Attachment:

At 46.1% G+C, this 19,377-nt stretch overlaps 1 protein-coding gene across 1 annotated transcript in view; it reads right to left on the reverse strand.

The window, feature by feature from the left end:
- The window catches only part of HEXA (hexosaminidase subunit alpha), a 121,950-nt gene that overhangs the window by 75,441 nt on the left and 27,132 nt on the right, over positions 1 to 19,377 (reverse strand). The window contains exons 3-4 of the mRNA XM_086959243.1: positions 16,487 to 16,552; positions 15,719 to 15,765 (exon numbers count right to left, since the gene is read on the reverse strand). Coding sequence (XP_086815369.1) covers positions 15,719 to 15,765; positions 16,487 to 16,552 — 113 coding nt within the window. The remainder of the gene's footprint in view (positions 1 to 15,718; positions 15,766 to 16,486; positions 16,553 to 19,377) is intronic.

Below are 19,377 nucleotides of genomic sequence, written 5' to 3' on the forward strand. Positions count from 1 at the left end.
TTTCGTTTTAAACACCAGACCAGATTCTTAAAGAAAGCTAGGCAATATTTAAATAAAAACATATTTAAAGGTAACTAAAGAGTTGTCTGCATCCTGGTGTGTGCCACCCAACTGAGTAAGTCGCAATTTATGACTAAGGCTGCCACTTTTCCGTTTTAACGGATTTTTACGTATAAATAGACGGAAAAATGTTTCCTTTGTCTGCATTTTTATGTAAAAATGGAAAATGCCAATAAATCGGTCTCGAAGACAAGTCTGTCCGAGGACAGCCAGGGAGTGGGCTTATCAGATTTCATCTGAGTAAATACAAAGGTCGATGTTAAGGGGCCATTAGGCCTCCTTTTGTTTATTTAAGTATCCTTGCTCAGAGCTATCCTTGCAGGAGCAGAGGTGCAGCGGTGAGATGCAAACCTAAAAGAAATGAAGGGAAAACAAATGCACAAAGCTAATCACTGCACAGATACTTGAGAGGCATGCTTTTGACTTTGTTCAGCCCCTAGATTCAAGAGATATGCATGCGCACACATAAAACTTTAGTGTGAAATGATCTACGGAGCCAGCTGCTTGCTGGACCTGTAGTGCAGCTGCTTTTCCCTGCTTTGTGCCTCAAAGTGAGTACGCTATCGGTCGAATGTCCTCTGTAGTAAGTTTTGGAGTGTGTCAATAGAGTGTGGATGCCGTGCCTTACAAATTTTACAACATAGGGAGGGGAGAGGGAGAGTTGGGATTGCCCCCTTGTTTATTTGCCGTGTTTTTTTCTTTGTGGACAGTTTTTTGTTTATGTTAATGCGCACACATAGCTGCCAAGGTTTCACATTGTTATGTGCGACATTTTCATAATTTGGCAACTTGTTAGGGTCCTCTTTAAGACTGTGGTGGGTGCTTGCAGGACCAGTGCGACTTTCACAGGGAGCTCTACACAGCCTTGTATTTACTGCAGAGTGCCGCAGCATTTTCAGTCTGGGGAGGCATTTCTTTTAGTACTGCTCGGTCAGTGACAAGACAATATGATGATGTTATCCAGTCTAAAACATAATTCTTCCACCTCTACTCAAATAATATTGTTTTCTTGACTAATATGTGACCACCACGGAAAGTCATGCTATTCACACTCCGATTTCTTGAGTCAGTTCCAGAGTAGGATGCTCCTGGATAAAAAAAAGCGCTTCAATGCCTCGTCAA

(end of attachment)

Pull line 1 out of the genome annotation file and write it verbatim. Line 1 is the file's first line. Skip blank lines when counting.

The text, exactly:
At 46.1% G+C, this 19,377-nt stretch overlaps 1 protein-coding gene across 1 annotated transcript in view; it reads right to left on the reverse strand.